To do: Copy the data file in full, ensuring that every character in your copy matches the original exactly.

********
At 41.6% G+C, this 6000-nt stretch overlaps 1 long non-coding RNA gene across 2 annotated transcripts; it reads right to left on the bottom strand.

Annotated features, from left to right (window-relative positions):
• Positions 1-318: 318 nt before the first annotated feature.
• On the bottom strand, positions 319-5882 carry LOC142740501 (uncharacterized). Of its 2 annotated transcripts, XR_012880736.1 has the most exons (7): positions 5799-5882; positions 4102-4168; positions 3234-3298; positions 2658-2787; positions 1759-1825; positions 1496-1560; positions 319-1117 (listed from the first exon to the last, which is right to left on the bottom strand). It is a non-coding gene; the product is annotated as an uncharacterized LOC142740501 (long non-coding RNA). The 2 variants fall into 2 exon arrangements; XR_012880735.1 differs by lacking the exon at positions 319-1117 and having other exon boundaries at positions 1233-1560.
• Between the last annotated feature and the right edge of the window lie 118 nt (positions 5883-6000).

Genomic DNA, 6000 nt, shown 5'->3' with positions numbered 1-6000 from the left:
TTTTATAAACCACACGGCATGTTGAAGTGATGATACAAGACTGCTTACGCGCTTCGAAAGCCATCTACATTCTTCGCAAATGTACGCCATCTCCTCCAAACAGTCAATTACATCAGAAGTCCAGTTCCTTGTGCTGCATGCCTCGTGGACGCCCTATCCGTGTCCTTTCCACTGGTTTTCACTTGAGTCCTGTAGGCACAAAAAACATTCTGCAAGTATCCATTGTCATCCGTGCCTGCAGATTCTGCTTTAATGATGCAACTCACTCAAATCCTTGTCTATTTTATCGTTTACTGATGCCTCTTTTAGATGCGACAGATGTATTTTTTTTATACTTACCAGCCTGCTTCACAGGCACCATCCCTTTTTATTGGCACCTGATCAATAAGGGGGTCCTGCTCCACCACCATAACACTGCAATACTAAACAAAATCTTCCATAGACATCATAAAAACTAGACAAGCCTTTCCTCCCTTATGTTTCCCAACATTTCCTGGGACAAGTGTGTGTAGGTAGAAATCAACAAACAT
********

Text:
At 41.6% G+C, this 6000-nt stretch overlaps 1 long non-coding RNA gene across 2 annotated transcripts; it reads right to left on the bottom strand.

Annotated features, from left to right (window-relative positions):
• Positions 1-318: 318 nt before the first annotated feature.
• On the bottom strand, positions 319-5882 carry LOC142740501 (uncharacterized). Of its 2 annotated transcripts, XR_012880736.1 has the most exons (7): positions 5799-5882; positions 4102-4168; positions 3234-3298; positions 2658-2787; positions 1759-1825; positions 1496-1560; positions 319-1117 (listed from the first exon to the last, which is right to left on the bottom strand). It is a non-coding gene; the product is annotated as an uncharacterized LOC142740501 (long non-coding RNA). The 2 variants fall into 2 exon arrangements; XR_012880735.1 differs by lacking the exon at positions 319-1117 and having other exon boundaries at positions 1233-1560.
• Between the last annotated feature and the right edge of the window lie 118 nt (positions 5883-6000).

Genomic DNA, 6000 nt, shown 5'->3' with positions numbered 1-6000 from the left:
TTTTATAAACCACACGGCATGTTGAAGTGATGATACAAGACTGCTTACGCGCTTCGAAAGCCATCTACATTCTTCGCAAATGTACGCCATCTCCTCCAAACAGTCAATTACATCAGAAGTCCAGTTCCTTGTGCTGCATGCCTCGTGGACGCCCTATCCGTGTCCTTTCCACTGGTTTTCACTTGAGTCCTGTAGGCACAAAAAACATTCTGCAAGTATCCATTGTCATCCGTGCCTGCAGATTCTGCTTTAATGATGCAACTCACTCAAATCCTTGTCTATTTTATCGTTTACTGATGCCTCTTTTAGATGCGACAGATGTATTTTTTTTATACTTACCAGCCTGCTTCACAGGCACCATCCCTTTTTATTGGCACCTGATCAATAAGGGGGTCCTGCTCCACCACCATAACACTGCAATACTAAACAAAATCTTCCATAGACATCATAAAAACTAGACAAGCCTTTCCTCCCTTATGTTTCCCAACATTTCCTGGGACAAGTGTGTGTAGGTAGAAATCAACAAACAT